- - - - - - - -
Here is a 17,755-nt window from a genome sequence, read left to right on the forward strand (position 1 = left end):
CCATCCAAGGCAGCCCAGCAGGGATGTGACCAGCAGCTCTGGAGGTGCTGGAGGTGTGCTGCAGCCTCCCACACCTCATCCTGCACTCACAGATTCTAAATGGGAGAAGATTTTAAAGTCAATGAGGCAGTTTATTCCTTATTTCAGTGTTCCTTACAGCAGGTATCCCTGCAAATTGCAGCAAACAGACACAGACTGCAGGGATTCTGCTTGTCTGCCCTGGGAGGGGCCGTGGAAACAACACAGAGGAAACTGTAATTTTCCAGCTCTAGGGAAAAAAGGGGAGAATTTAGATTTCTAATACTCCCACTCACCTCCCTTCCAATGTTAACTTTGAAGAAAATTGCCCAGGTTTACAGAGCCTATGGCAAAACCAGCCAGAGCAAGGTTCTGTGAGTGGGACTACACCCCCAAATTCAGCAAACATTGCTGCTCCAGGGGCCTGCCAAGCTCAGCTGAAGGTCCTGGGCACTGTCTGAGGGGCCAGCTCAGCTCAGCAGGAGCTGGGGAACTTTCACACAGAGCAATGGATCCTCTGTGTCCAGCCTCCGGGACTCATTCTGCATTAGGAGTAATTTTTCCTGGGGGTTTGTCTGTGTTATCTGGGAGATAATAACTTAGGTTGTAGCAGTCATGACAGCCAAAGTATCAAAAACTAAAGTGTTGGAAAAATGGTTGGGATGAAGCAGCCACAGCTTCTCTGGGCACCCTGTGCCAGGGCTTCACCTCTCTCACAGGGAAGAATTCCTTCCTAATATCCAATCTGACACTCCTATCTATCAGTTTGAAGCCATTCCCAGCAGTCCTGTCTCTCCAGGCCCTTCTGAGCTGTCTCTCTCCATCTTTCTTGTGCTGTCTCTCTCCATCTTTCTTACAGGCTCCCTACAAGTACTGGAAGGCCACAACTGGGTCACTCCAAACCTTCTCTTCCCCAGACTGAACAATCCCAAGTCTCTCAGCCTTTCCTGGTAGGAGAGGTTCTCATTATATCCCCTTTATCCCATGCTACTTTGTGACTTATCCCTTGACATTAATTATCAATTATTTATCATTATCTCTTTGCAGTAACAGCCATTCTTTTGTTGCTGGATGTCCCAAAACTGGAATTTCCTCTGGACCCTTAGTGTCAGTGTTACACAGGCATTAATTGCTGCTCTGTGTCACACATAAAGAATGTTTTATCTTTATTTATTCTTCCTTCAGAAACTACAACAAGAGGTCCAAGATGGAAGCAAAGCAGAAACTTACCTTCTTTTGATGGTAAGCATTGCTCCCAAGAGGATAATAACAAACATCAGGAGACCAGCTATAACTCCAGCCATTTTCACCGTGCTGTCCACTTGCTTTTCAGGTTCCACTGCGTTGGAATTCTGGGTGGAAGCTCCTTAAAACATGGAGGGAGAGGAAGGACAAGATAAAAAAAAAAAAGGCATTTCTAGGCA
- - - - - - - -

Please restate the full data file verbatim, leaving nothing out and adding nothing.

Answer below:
Here is a 17,755-nt window from a genome sequence, read left to right on the forward strand (position 1 = left end):
CCATCCAAGGCAGCCCAGCAGGGATGTGACCAGCAGCTCTGGAGGTGCTGGAGGTGTGCTGCAGCCTCCCACACCTCATCCTGCACTCACAGATTCTAAATGGGAGAAGATTTTAAAGTCAATGAGGCAGTTTATTCCTTATTTCAGTGTTCCTTACAGCAGGTATCCCTGCAAATTGCAGCAAACAGACACAGACTGCAGGGATTCTGCTTGTCTGCCCTGGGAGGGGCCGTGGAAACAACACAGAGGAAACTGTAATTTTCCAGCTCTAGGGAAAAAAGGGGAGAATTTAGATTTCTAATACTCCCACTCACCTCCCTTCCAATGTTAACTTTGAAGAAAATTGCCCAGGTTTACAGAGCCTATGGCAAAACCAGCCAGAGCAAGGTTCTGTGAGTGGGACTACACCCCCAAATTCAGCAAACATTGCTGCTCCAGGGGCCTGCCAAGCTCAGCTGAAGGTCCTGGGCACTGTCTGAGGGGCCAGCTCAGCTCAGCAGGAGCTGGGGAACTTTCACACAGAGCAATGGATCCTCTGTGTCCAGCCTCCGGGACTCATTCTGCATTAGGAGTAATTTTTCCTGGGGGTTTGTCTGTGTTATCTGGGAGATAATAACTTAGGTTGTAGCAGTCATGACAGCCAAAGTATCAAAAACTAAAGTGTTGGAAAAATGGTTGGGATGAAGCAGCCACAGCTTCTCTGGGCACCCTGTGCCAGGGCTTCACCTCTCTCACAGGGAAGAATTCCTTCCTAATATCCAATCTGACACTCCTATCTATCAGTTTGAAGCCATTCCCAGCAGTCCTGTCTCTCCAGGCCCTTCTGAGCTGTCTCTCTCCATCTTTCTTGTGCTGTCTCTCTCCATCTTTCTTACAGGCTCCCTACAAGTACTGGAAGGCCACAACTGGGTCACTCCAAACCTTCTCTTCCCCAGACTGAACAATCCCAAGTCTCTCAGCCTTTCCTGGTAGGAGAGGTTCTCATTATATCCCCTTTATCCCATGCTACTTTGTGACTTATCCCTTGACATTAATTATCAATTATTTATCATTATCTCTTTGCAGTAACAGCCATTCTTTTGTTGCTGGATGTCCCAAAACTGGAATTTCCTCTGGACCCTTAGTGTCAGTGTTACACAGGCATTAATTGCTGCTCTGTGTCACACATAAAGAATGTTTTATCTTTATTTATTCTTCCTTCAGAAACTACAACAAGAGGTCCAAGATGGAAGCAAAGCAGAAACTTACCTTCTTTTGATGGTAAGCATTGCTCCCAAGAGGATAATAACAAACATCAGGAGACCAGCTATAACTCCAGCCATTTTCACCGTGCTGTCCACTTGCTTTTCAGGTTCCACTGCGTTGGAATTCTGGGTGGAAGCTCCTTAAAACATGGAGGGAGAGGAAGGACAAGATAAAAAAAAAAAAGGCATTTCTAGGCA